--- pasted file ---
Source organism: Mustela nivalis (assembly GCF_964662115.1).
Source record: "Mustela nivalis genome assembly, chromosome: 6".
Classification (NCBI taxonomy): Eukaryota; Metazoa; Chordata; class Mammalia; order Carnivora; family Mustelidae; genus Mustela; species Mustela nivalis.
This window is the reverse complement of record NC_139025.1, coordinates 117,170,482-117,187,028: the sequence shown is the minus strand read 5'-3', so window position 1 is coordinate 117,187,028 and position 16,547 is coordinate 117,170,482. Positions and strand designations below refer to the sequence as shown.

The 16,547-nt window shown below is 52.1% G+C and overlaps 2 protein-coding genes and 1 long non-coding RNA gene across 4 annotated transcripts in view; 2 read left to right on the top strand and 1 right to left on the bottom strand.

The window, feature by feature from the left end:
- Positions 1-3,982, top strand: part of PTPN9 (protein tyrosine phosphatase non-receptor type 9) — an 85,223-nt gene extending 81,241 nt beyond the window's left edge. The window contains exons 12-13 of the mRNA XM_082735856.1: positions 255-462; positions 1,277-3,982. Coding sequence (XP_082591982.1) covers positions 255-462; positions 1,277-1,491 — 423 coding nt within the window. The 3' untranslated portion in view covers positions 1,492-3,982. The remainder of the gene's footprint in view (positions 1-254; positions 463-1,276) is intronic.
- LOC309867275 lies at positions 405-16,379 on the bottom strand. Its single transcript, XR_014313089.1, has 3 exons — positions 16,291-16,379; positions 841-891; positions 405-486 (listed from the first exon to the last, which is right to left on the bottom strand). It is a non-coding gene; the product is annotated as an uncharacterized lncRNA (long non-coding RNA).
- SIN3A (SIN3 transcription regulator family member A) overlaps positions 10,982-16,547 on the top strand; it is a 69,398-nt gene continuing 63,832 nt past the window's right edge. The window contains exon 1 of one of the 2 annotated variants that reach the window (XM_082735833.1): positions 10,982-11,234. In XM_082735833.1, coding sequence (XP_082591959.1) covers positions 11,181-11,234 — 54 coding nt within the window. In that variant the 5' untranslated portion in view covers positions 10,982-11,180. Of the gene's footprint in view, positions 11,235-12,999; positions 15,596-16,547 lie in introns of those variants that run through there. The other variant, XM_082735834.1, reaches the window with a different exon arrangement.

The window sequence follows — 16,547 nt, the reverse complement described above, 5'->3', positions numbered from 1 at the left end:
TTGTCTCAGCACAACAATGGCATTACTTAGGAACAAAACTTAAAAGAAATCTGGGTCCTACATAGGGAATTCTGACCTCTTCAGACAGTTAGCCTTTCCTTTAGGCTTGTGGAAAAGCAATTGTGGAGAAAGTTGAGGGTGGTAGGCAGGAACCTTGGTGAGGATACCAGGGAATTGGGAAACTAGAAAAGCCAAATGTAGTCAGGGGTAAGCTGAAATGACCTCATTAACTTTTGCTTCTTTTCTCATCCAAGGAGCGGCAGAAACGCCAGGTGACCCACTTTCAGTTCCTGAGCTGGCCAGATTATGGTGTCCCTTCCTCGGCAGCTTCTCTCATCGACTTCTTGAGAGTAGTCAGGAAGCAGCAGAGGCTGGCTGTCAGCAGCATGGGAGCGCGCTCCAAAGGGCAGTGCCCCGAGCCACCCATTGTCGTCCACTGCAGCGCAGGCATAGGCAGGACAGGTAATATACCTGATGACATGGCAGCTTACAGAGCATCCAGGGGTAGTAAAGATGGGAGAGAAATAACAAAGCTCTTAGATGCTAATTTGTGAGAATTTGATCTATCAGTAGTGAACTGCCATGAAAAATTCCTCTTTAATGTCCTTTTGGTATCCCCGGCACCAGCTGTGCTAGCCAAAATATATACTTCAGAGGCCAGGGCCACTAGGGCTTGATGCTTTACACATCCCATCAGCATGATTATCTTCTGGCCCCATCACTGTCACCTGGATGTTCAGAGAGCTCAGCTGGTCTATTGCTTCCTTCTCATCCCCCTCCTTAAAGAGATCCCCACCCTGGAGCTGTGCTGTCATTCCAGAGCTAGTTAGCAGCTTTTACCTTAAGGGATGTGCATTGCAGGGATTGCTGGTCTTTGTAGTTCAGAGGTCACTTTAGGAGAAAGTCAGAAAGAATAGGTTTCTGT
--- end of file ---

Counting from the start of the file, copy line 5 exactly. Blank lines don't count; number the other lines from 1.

The 16,547-nt window shown below is 52.1% G+C and overlaps 2 protein-coding genes and 1 long non-coding RNA gene across 4 annotated transcripts in view; 2 read left to right on the top strand and 1 right to left on the bottom strand.